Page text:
I harvested my first batch of Cerinthe seeds today. The plants are just beginning to drop the first of their seeds which is as good a sign as any that we are getting toward the time we should be sowing our Autumn hardy annuals.
I tend to sow a batch of Cerinthe in Mid September…or just leave the existing plants to self seed and then thin them out in spring….then sow another batch in April.
Great Granny Augustinia Higgledy the famous Elizabethan bear knuckle boxer used to grow Cerinthe in her cottage garden in Hastings….in her notes she always refers to it as Honeyort…some say that the Honeywort that grows in the Higgledy Garden today comes from her excellent stock.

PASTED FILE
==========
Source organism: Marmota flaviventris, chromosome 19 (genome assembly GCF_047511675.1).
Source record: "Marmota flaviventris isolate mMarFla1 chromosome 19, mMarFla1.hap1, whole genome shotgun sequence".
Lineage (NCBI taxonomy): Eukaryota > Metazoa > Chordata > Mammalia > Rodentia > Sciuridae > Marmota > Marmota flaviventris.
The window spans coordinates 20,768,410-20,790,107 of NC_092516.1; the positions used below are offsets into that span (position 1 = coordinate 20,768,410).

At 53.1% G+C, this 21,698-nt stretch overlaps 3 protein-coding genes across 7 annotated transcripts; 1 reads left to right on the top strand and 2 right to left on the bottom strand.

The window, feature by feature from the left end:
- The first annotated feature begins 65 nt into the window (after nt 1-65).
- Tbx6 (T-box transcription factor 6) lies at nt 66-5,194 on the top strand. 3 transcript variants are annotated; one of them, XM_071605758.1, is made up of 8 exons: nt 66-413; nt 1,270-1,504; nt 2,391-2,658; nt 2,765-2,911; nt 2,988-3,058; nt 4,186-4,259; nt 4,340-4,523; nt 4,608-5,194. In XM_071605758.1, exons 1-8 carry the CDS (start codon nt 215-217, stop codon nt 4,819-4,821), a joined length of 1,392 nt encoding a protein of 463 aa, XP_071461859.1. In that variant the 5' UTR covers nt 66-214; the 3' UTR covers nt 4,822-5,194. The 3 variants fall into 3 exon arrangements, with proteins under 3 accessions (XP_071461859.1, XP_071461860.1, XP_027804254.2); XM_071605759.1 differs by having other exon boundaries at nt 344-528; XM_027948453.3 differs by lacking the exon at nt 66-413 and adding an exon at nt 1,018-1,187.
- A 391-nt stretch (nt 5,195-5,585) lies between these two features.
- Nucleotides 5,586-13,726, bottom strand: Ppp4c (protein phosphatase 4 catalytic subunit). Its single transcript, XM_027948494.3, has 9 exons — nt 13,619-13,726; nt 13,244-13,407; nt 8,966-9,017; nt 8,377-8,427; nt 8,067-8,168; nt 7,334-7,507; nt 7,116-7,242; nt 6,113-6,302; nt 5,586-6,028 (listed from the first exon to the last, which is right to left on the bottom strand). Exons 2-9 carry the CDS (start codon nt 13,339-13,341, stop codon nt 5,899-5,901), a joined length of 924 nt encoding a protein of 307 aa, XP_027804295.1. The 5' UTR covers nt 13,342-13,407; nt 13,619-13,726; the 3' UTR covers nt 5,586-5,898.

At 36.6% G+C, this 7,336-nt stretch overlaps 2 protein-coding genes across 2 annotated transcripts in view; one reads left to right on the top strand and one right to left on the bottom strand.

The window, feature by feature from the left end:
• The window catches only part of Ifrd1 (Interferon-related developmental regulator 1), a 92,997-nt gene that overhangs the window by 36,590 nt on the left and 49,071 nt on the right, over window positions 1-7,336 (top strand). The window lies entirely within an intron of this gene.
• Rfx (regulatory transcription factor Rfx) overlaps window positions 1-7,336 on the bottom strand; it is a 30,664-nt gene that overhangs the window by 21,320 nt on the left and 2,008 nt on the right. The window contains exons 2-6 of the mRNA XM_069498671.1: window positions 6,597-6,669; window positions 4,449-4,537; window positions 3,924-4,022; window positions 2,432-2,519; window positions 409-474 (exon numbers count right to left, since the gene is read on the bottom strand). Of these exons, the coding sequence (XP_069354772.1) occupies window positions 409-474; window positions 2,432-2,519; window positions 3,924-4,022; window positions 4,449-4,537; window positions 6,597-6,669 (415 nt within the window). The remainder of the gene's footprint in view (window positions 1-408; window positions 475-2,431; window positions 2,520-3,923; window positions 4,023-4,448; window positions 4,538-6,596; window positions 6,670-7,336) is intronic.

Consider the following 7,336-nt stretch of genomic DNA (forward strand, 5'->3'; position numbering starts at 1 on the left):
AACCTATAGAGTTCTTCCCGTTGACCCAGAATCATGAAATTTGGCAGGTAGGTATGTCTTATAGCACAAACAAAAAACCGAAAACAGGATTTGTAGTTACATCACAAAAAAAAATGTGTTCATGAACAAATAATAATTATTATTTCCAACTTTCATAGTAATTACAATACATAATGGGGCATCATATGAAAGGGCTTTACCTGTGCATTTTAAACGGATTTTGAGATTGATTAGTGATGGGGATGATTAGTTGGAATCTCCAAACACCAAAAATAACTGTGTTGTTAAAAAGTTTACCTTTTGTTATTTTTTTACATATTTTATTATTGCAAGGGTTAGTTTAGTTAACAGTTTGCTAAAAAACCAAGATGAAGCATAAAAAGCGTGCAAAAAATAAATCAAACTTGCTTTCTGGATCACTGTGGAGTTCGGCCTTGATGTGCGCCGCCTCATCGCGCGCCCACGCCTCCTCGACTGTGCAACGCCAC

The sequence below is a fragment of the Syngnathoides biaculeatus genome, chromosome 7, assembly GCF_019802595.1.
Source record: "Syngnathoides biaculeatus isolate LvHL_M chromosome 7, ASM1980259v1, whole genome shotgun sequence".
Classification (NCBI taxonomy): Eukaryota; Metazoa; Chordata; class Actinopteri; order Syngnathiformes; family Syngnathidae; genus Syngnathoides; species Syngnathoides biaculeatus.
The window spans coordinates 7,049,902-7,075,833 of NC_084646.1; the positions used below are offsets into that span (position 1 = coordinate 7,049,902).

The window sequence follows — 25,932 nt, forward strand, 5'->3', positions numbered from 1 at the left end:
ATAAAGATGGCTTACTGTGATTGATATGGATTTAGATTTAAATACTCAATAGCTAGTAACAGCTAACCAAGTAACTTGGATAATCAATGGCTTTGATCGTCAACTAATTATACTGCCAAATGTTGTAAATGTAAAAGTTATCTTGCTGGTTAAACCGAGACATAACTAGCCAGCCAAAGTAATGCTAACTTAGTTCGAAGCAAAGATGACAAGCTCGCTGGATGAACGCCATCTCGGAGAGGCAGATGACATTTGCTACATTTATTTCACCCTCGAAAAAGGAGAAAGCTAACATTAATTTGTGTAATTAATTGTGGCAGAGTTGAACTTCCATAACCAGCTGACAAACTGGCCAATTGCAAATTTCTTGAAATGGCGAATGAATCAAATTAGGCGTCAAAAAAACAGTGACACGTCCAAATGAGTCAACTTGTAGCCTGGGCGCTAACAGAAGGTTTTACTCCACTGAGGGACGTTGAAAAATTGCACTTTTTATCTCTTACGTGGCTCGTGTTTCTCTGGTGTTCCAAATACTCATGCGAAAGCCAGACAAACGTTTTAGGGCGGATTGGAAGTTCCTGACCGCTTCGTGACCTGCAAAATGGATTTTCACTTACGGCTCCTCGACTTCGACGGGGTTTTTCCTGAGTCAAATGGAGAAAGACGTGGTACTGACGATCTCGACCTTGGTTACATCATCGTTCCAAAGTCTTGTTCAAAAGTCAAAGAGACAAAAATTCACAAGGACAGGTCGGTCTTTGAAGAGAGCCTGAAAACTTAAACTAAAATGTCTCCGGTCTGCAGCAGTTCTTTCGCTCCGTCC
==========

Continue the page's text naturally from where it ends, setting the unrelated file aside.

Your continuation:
Augustinia states that she has had success growing Cerinthe in almost all soils other than very damp soil and that the plant does best in a sunny site. She would soak the seeds overnight before sowing them individually in pots….though if sowing in Autumn she would sow them directly into the soil.
In the spring, thin the plants to about a foot apart. Autumn sown plants will burn themselves out by mid summer…but flower much earlier than spring sown ones….for a long flowering period make two sowings.
Bees go quite silly over Cerinthe flowers…which may go some way to explain ‘Honeywort’.
I wouldn’t be without a Cerinthe patch…..they are easy to grow….very reliable….unusual….look great in a vase with other flowers…and great for wildlife.
Have fun one and all.
‘Autumn sowing of Larkspur in the cutting garden’